Fizz gas

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Fizz Gas

"Fizz Gas" is a false Direct Hydrocarbon Indicator (DHI) representing a Low Saturation Gas reservoir.The seismic anomaly is a function of Reflection Amplitude and its controls of Pore fluid and Lithology. A Fizz Gas amplitude anomaly is created when there is a change in the pore fluid. The remanence of gas molecules in a reservoir changes the P-wave velocity to create a false bright spot commonly referred to as Fizz Gas.

Fizz Gas is often seen where Gas has migrated through rock layers but has not been trapped. The ‘Fizz Gas” or low saturations of gas remain in the rock layers and brighten up the Amplitude in a DHI. The amplitude anomalies or bright spots caused by the Fizz Gas can be misinterpreted as a high gas saturated reservoir. For this article, Seismological interpretations of Acoustic (p – wave) propagation is assumed. Thus the following explanation is applicable to vertical Component or near-offset Traces.

The effects of P wave Velocities in terms of Elastic Constraints

Seismic variation can be caused by many factors—Velocity variations, lithology compressibility contrasts, pore fluid densities etc. Fizz Gas is caused by a bulk modulus miscalculation which cause P wave Velocities attenuations. P Velocities can be described in terms of “Elastic” parameters, which define the effects on a solid when it interacts with Seismic Waves. Compressibility of the solid and Bulk Density is a contributing factor to P wave velocities. This is because P-wave Velocity is a function of the Bulk Density. Changes in pore space fluid saturation will cause a change in the P-Wave Velocity.

Bulk Modulus effects on Fizz Gas

Kb or the Bulk Modulus measures the incompressibility of the lithology (Solid). This incorporates the bulk modulus of the formation minerology (Kmineral), density of the pore fluid (Kfluid), and the porosity ϕ. Kb units are the same as pressure, force per unit area. Lithology Components in reservoir can be highly compressible, for example unconsolidated sands, or highly incompressible (Granite) which have a large effect on acoustic impedance. It is imperative to have the correct Kmineral when calculating P-Velocity.[1] This however is not the problem when encountering Fizz Gas. Fizz Gas causes amplitude attenuations in DHI because the Kfluid is miscalculated. In order to calculate a coherent Kb one must also incorporate the compressibility of the Reservoir Fluids; this includes the compressibility of pore fluid (Kfluid), Salinity is often a factor, and the compressibility of the Reservoir Gas. Bulk Density is greatly affected by the Bulk Modulus of all three components. Bulk Density varies a function of mineral composition, porosity and density of the pore fluid. Increasing Gas saturation within the pore space causes the density and bulk modulus to rapidly decreases. [2]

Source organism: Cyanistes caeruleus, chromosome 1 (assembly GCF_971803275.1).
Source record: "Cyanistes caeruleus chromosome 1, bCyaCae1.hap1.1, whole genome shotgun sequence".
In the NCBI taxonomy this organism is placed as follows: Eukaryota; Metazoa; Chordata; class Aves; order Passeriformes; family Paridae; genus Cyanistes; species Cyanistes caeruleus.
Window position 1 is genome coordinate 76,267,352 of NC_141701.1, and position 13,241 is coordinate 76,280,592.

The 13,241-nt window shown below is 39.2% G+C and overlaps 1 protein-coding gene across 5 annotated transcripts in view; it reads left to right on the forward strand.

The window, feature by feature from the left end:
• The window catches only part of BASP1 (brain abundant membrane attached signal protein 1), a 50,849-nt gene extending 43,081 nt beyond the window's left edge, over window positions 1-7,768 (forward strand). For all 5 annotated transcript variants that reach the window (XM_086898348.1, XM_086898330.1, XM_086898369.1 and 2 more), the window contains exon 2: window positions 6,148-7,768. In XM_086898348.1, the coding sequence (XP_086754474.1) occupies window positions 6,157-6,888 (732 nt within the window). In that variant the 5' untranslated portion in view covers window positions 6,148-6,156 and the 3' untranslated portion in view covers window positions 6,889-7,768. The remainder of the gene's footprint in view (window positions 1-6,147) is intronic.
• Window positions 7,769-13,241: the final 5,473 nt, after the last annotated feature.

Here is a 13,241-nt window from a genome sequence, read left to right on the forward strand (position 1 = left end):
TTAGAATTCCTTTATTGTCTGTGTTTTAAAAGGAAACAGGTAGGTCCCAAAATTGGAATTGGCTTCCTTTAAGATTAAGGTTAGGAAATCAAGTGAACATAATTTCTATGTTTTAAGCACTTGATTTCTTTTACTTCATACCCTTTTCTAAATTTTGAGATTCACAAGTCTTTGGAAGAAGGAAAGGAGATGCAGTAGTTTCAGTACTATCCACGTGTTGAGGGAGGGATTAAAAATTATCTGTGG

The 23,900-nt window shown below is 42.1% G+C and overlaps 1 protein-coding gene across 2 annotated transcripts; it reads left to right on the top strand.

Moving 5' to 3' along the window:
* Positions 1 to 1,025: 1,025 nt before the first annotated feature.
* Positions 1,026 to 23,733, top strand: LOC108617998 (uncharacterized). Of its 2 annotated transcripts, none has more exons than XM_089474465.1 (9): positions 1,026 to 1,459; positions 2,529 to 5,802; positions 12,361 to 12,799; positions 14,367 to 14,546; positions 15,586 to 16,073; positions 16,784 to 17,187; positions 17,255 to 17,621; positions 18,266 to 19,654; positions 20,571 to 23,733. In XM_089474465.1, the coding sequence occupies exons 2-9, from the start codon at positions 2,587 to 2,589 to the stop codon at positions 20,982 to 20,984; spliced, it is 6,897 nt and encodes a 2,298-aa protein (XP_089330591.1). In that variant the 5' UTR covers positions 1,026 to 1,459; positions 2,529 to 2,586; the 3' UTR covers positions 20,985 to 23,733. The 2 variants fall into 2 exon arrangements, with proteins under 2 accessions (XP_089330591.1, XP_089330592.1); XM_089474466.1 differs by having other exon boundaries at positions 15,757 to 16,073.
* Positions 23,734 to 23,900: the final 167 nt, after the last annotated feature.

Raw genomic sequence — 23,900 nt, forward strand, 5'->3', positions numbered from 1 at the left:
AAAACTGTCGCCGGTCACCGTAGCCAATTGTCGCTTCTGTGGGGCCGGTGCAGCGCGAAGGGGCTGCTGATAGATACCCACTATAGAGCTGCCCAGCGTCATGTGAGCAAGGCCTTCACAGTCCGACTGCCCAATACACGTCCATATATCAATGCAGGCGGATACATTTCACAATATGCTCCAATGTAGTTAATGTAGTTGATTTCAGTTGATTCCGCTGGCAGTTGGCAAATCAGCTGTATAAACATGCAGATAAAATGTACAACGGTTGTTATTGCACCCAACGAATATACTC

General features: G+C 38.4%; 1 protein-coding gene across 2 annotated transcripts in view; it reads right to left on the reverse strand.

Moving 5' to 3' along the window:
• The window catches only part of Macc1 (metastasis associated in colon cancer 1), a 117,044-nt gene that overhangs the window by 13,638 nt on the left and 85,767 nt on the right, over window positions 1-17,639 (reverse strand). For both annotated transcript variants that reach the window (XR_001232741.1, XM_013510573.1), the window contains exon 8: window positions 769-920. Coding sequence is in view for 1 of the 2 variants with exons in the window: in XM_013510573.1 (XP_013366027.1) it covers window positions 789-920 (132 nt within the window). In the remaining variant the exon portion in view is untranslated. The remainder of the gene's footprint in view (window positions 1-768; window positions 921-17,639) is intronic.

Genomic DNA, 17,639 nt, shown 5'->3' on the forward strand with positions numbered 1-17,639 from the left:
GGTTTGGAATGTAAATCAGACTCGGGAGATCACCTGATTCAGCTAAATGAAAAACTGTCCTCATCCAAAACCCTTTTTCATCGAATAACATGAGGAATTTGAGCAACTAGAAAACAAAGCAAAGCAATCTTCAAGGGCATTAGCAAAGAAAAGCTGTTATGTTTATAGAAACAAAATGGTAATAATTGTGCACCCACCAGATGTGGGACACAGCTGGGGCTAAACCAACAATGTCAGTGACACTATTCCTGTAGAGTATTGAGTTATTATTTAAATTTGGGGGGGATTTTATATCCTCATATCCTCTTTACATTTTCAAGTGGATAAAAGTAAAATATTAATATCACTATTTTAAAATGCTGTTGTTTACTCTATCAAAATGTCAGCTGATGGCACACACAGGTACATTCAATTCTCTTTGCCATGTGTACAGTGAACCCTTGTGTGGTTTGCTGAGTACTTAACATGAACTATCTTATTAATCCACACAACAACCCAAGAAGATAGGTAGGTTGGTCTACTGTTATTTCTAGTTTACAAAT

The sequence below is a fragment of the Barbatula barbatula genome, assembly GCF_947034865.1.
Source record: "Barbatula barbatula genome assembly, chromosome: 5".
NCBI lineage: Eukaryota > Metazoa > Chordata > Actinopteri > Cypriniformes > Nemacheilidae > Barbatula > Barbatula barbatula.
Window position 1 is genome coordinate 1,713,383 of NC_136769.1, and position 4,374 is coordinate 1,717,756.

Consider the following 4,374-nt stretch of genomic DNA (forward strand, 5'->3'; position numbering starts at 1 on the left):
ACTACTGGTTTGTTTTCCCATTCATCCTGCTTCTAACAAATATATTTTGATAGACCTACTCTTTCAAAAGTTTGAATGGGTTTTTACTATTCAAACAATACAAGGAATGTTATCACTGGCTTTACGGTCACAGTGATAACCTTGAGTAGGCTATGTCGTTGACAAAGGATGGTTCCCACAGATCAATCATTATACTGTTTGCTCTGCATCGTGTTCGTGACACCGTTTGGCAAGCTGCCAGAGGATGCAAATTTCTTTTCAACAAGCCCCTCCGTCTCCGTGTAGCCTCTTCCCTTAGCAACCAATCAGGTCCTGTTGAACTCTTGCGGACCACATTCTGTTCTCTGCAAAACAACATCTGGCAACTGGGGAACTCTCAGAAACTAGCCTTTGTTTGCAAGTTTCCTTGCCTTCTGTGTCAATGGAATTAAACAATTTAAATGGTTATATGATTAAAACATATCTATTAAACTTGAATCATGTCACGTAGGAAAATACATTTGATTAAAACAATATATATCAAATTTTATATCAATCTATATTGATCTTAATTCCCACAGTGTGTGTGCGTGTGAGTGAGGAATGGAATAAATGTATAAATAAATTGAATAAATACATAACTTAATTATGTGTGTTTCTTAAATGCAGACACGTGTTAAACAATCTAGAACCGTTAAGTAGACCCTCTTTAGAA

Fizz Gas in Seismic Interpretations

Figure 3 [3] illustrates how Gas Attenuates Seismic Amplitudes below it. The bulk modulus in the formation is highly dependent on pore fluid densities in the reservoir. A DHI will display a bright spot even when the Gas saturation levels are Low. The Amplitude Anomalies can be due to Multiple Factors. Change in lithology can cause Amplitude anomalies. Over Pressure or over burdening also cause significant Amplitude Anomalies. Amplitude anomalies are also a great indicator of the presents of Hydrocarbons, but be careful it may just be “Fizz Gas”.

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  1. Bruce S. Hart (2011) An Introduction to Seismic Interpretation. AAPG Discovery Series No. 16: Chapter 2, Principles of Seismic Methods pp. 1-33.
  2. Batzle, M., and Wang, Z., 1992, Seismic properties of porefluids: Geophysics 57, 1396-1408.

[1] [2]

External Links Bo Zhao, Hua‐wei Zhou, and Fred Hilterman (2005) Fizz and gas separation with SVM classification. SEG Technical Program Expanded Abstracts 2005: pp. 297-300. De-Hua Han and M. Batzle (2002). ”Fizz water and low gas-saturated reservoirs.” The Leading Edge, 21(4), 395-398.

  1. Batzle, M., and Wang, Z., 1992, Seismic properties of porefluids: Geophysics 57, 1396-1408.
  2. Xiaoyang Wu, Mark Chapman,, Xiang-Yang Li1 and Patrick Boston 1Edinburgh Anisotropy Project, British Geological Survey, Edinburgh EH9 3LA, U.K., and 2School of Geosciences, The University of Edinburgh, Edinburgh EH9 3JW, U.K.